"Many great masters of India, such as Mahasukha – also known as Padmavajra – and likewise Saraha, Nagarjuna, Shabari, Tilopa, Naropa, Maitripa and others, as well as numerous great Kagyu masters of old, such as Marpa, Milarepa, Gampopa, Pagmo-drupa and so forth, have all concurred that the ultimate mahamudra is the greatly blissful clear light mind manifested after causing the energy-winds to enter, abide and dissolve in the central energy-channel" – and dissolving there as well the three unconscious, most subtle conceptual appearance-making minds.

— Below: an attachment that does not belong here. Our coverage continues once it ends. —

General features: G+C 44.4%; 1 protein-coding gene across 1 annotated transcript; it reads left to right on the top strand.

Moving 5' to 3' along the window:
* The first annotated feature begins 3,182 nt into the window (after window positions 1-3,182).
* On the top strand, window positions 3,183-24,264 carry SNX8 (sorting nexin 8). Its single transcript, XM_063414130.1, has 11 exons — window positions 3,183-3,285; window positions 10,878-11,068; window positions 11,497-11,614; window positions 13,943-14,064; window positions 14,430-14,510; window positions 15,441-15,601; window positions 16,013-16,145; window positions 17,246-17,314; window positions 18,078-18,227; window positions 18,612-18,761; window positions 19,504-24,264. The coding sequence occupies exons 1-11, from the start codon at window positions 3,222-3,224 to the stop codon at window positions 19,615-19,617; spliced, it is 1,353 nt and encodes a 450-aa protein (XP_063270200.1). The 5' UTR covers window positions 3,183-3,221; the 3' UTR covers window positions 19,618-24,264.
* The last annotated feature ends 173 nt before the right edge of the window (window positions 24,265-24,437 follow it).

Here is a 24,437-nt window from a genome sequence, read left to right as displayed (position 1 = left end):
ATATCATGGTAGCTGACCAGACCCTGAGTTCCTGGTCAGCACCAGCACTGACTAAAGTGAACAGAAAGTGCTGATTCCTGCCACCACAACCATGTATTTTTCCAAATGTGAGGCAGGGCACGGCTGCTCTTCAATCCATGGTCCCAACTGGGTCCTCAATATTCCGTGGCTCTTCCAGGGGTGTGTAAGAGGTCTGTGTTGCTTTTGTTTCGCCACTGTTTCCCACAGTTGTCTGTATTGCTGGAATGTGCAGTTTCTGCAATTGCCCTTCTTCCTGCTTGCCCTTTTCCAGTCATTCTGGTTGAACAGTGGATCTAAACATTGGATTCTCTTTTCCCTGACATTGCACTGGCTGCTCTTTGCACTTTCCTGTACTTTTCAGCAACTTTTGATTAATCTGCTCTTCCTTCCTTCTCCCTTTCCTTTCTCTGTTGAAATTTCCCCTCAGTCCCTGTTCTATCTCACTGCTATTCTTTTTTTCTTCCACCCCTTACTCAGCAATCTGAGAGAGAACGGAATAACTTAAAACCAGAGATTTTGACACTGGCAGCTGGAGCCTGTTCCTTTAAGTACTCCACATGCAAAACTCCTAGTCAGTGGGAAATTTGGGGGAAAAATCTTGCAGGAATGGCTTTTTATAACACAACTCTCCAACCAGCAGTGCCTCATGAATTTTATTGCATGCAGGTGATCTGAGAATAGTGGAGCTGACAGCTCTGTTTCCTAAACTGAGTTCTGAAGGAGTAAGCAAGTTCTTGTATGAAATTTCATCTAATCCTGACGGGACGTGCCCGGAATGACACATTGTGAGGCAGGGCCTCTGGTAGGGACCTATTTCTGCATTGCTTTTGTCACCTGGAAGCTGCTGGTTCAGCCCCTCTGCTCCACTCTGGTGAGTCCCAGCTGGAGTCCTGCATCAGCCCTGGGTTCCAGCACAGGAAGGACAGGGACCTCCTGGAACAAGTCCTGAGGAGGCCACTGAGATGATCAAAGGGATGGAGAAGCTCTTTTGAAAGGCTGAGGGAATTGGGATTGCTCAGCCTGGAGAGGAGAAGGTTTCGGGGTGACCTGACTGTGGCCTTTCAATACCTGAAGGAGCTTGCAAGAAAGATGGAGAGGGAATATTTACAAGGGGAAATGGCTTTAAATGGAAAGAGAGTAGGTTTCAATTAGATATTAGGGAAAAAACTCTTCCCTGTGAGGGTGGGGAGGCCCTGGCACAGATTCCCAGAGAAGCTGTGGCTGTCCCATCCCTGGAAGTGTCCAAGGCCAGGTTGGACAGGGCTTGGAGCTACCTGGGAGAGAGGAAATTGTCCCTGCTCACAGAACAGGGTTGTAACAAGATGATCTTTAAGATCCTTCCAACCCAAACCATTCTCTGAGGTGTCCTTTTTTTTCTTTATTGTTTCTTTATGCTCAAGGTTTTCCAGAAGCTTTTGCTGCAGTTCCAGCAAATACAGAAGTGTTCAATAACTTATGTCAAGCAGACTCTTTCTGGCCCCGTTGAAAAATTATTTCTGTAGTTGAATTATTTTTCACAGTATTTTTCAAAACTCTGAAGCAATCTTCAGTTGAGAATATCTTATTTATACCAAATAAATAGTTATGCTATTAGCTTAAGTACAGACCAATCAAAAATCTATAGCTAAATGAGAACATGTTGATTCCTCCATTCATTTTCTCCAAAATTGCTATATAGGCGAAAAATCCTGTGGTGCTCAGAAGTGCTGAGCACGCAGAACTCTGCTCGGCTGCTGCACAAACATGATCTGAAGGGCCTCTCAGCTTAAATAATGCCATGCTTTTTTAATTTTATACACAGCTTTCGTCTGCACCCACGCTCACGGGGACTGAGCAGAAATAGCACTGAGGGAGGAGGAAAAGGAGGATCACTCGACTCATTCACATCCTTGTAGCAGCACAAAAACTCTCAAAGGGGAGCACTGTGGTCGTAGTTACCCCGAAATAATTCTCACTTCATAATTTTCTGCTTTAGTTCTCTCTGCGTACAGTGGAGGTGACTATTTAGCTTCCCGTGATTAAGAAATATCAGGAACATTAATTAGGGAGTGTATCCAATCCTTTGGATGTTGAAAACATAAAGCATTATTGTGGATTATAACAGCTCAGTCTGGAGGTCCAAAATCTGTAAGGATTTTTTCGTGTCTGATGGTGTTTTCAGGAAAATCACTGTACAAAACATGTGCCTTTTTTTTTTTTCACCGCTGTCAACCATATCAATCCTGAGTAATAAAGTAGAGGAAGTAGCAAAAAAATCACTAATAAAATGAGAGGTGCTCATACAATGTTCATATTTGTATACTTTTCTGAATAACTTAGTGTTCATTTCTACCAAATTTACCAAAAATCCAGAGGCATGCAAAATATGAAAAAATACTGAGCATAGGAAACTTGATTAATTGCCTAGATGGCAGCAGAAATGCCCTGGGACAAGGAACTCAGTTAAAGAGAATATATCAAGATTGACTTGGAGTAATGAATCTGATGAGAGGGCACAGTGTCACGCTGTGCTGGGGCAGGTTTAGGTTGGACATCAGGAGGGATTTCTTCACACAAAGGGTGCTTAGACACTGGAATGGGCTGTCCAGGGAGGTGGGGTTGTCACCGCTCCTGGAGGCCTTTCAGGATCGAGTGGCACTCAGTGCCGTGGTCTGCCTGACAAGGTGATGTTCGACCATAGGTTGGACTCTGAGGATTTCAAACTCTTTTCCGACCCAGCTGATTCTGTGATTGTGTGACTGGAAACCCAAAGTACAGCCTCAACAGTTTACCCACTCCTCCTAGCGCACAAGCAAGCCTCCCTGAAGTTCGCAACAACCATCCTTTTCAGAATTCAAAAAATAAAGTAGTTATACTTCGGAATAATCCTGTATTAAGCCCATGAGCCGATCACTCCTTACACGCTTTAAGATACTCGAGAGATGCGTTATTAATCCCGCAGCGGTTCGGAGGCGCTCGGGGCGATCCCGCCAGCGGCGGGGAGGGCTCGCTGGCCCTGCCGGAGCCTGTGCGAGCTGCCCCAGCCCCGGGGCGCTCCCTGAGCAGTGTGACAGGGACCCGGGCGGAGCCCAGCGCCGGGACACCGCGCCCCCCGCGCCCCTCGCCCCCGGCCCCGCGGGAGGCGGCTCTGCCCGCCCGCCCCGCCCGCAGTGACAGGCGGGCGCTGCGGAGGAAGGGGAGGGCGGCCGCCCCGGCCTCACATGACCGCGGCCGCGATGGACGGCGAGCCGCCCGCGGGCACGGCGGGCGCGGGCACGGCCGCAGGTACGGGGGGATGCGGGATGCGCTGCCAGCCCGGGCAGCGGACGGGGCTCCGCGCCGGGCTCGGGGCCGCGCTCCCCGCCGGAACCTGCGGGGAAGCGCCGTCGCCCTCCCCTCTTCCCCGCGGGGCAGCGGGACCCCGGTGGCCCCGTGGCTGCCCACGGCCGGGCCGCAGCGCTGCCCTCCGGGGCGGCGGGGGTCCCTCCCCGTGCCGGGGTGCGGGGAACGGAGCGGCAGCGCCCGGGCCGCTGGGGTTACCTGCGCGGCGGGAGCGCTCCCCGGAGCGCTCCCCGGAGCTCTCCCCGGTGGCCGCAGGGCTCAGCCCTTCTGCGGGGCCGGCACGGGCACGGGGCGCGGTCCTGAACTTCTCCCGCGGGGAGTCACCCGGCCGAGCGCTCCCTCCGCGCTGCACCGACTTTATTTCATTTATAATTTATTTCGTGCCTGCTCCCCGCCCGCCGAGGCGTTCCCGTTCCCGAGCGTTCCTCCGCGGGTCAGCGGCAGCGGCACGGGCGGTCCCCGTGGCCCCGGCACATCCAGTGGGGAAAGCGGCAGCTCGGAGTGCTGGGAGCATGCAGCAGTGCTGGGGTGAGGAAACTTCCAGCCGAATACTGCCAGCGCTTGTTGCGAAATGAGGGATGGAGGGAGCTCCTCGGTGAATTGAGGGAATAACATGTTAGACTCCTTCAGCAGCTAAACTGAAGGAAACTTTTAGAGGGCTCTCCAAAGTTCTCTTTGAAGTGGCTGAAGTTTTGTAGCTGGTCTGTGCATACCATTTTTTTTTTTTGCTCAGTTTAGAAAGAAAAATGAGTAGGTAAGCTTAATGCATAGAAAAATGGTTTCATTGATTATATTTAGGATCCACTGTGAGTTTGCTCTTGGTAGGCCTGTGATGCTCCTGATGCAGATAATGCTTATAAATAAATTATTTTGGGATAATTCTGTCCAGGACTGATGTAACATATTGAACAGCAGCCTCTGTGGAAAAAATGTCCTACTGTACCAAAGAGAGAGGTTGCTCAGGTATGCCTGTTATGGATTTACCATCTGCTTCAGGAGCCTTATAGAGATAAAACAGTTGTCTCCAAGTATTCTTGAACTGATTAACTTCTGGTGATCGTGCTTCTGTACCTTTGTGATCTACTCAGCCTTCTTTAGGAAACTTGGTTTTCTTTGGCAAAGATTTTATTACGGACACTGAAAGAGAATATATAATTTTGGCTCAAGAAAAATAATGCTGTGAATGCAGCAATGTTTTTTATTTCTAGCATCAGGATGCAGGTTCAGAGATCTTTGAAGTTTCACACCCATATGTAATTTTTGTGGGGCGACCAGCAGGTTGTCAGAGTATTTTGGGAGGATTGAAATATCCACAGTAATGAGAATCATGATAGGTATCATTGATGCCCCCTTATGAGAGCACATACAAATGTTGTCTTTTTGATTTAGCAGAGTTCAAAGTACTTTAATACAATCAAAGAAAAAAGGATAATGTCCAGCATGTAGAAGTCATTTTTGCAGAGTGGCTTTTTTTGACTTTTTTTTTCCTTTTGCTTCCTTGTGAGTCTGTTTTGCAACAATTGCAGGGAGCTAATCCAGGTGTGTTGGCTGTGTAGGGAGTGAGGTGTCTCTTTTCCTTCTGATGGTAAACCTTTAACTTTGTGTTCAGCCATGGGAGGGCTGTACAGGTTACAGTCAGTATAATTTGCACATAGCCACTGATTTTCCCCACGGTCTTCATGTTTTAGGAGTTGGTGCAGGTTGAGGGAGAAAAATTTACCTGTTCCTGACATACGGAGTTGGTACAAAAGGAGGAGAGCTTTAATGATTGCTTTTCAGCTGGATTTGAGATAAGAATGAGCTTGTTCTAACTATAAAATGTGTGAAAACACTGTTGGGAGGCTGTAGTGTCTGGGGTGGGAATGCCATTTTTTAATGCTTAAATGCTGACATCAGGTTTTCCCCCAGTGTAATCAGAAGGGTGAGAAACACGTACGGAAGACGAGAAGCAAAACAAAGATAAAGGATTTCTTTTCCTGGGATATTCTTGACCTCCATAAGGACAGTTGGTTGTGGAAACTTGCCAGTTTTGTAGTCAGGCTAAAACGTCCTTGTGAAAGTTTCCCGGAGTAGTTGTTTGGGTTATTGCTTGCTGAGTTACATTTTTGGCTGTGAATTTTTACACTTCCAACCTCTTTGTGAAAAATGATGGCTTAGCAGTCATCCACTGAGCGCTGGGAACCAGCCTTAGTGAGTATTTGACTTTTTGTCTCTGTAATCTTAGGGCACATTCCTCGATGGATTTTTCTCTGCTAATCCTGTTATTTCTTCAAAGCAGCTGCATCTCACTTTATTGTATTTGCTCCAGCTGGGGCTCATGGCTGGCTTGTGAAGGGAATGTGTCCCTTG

It is clear from the above lines from his autocommentary that when the First Panchen Lama discusses the Gelug-Kagyu tradition of mahamudra, he is referring to a tradition that takes as its basis the oral guidelines of the great Kagyu masters of the past and supplements it with the profound methods for gaining a decisive understanding of voidness that Tsongkhapa has uniquely presented in his great texts concerning the madhyamaka view. Thus this tradition seems, I believe, to be a synthesis of Kagyu and Gelug approaches. Although at various points in his autocommentary, the Panchen Lama quotes several texts from the Sakya tradition, he specifically mentions here a list of Kagyu masters of old, not Sakya ones, who have concurred on this anuttarayoga tantra level of mahamudra. Furthermore, the Sakya tradition asserts only a tantra level of mahamudra, whereas both the Kagyu and the Gelug-Kagyu traditions assert both sutra and tantra levels. Therefore I think that the First Panchen Lama had something specific in mind when he used the term "Gelug-Kagyu tradition of mahamudra."